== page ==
Connective Tissue Disease-Associated Interstitial Lung Disease (CTD-ILD) Clinical Presentation

Updated: Aug 06, 2020
  • Author: Aniruddh Kapoor, MBBS; Chief Editor: Zab Mosenifar, MD, FACP, FCCP  more...
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A thorough history including present respiratory symptoms, their onset and duration, as well as other systemic manifestations are crucial in diagnosing connective tissue disease-associated interstitial lung disease (CTD-ILD). Chronic cough and dyspnea, especially dyspnea on exertion, represent the initial presenting complaints in patients with CTD-ILD. However, patients are often asymptomatic early in the disease course.

Furthermore, a careful history of occupation, environmental exposures, smoking, radiation exposure, and drug use is needed to make a correct diagnosis. Actively seek extrapulmonary symptoms, including—but not limited to—rashes, telangiectasias, skin thickening, and nail pitting (which can be found in scleroderma); musculoskeletal or joint pain (which can be found in RA); and Raynaud symptoms (discoloration of the fingers and/or toes in response to triggers such as cold or stress). It has been suggested that a multidisciplinary approach, including consultation with a pulmonologist and rheumatologist, is the gold standard for the diagnosis of ILD. [47]

A history of smoking is important because this habit can exacerbate the underlying CTD. A detailed history of previously used medications is also needed to exclude the possibility of drug-induced lung disease. Certain CTDs (eg, systemic lupus erythematosus [SLE]) run in families; therefore, a detailed family history is important in these cases. A patient’s previous employment history and environmental exposures may be helpful to differentiate CTD from ILD that is secondary to occupational exposure.

The clinical manifestations of CTD depend on the underlying CTD (see below); as a group, almost all CTDs cause diffuse ILD. Predominant symptoms of all CTDs include insidious onset of dyspnea, cough, hypoxia and, in the later stages of ILD, hypoxemia. Occasional chest pain is also reported.

Systemic lupus erythematosus

The clinical diagnosis of SLE is based on the presence of at least 4 of the following 10 features:

  • Rash

  • Discoid lupus

  • Photosensitivity

  • Oral ulcers

  • Arthritis

  • Serositis

  • Renal disorders

  • Neurologic disorders

  • Hematologic disorders

  • Immunologic disorders

SLE can involve any part of the respiratory system [48] and can cause acute pneumonitis (1-9% of cases), ILD (25%), pleuritis and pleural effusions (50-80%), an increased incidence of bacterial pneumonia, diffuse alveolar damage (1-2%), pulmonary hypertension (9%) and thromboembolism, diaphragmatic dysfunction with reduced lung volumes, [49] shrinking lung syndrome, and acute reversible hypoxemia syndrome. [50]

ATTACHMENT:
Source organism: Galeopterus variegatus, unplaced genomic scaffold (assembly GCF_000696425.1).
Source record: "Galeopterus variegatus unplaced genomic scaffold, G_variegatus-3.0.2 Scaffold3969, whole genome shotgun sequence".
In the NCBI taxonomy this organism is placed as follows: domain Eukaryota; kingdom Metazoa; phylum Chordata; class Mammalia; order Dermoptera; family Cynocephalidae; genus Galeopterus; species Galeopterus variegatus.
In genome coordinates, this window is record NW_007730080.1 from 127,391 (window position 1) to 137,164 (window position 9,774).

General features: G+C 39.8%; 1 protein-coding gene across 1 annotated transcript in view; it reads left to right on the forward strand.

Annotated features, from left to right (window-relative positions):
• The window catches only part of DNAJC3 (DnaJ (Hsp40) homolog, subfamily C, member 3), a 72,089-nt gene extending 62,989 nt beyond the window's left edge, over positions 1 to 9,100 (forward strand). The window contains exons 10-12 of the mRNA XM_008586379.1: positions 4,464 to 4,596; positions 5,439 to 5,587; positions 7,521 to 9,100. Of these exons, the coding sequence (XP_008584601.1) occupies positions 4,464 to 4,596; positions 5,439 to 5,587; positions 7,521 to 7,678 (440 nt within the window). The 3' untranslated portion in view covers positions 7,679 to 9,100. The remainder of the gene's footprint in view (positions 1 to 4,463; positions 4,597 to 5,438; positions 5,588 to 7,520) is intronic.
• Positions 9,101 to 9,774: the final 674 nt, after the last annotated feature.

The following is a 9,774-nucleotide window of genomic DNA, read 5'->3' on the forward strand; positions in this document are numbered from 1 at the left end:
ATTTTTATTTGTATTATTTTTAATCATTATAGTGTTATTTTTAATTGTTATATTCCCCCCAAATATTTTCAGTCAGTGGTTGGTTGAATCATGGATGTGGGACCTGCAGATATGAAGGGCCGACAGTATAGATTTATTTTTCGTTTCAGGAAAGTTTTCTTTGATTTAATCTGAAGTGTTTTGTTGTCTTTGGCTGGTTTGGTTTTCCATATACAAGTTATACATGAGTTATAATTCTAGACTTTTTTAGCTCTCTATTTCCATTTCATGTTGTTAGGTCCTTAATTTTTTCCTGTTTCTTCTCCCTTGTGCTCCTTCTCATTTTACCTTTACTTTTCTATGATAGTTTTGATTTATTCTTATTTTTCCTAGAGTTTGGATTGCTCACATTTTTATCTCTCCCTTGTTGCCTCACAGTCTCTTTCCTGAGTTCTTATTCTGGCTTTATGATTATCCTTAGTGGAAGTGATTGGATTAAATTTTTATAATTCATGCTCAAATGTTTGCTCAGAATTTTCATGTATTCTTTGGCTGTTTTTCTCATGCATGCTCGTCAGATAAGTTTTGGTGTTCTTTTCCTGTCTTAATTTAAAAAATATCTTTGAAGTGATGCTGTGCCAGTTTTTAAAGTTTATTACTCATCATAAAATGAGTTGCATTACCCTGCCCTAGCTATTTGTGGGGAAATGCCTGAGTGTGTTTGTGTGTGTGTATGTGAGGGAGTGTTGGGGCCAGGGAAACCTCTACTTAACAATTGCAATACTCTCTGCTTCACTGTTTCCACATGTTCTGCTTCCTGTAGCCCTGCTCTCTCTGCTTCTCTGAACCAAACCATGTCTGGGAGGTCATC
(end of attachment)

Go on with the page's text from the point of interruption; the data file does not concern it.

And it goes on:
Pleural disease is the most common lung abnormality; effusion occurs in 50-70% of cases. [51] Pleural effusions are usually small, bilateral, and exudative. Fibrothorax due to lupus pleuritis is a rare complication.

Pneumonia, usually of bacterial origin, is the most common cause of pulmonary infiltrates in SLE patients. It may be related to immunosuppression by the disease itself or it may be due to the drugs used for its treatment. Lupus pneumonitis occurs in 5% of cases and is characterized by fever, cough, pleurisy, dyspnea, pulmonary infiltrates on radiography, hypoxia, and pleural effusion.

Diffuse alveolar hemorrhage (DAH) due to capillaritis is rare (occurring in 1-2% of cases) and associated with high mortality. [52, 53] It is characterized by fever, cough, dyspnea, hypoxia, and hemoptysis. The presentation is similar to that of acute lupus pneumonitis; however, in DAH, the diffusion capacity of the lung for carbon monoxide (DLCO) is usually high, and lupus nephritis is present. The diagnosis is typically made by bronchoscopy with bronchoalveolar lavage, which shows progressively bloody lavage fluid and hemosiderin-laden macrophages.

Diaphragmatic dysfunction or pleuritic chest pain with restriction of respiration has been suggested but not confirmed as a cause of shrinking lung syndrome. Patients have shortness of breath, and chest radiographs show loss of lung volume with no evidence of interstitial fibrosis or significant pleural disease. Furthermore, patients with chronic interstitial pneumonitis usually present with an insidious onset of dyspnea, chronic hypoxia, nonproductive cough, and recurrent pleuritic chest pain.

Pulmonary hypertension is less common with SLE than with other CTDs (eg, scleroderma [SD] or mixed connective-tissue disease [MCTD]). Symptoms of pulmonary hypertension include dyspnea (which increases with exercise), fatigue, weakness, and right-side heart failure.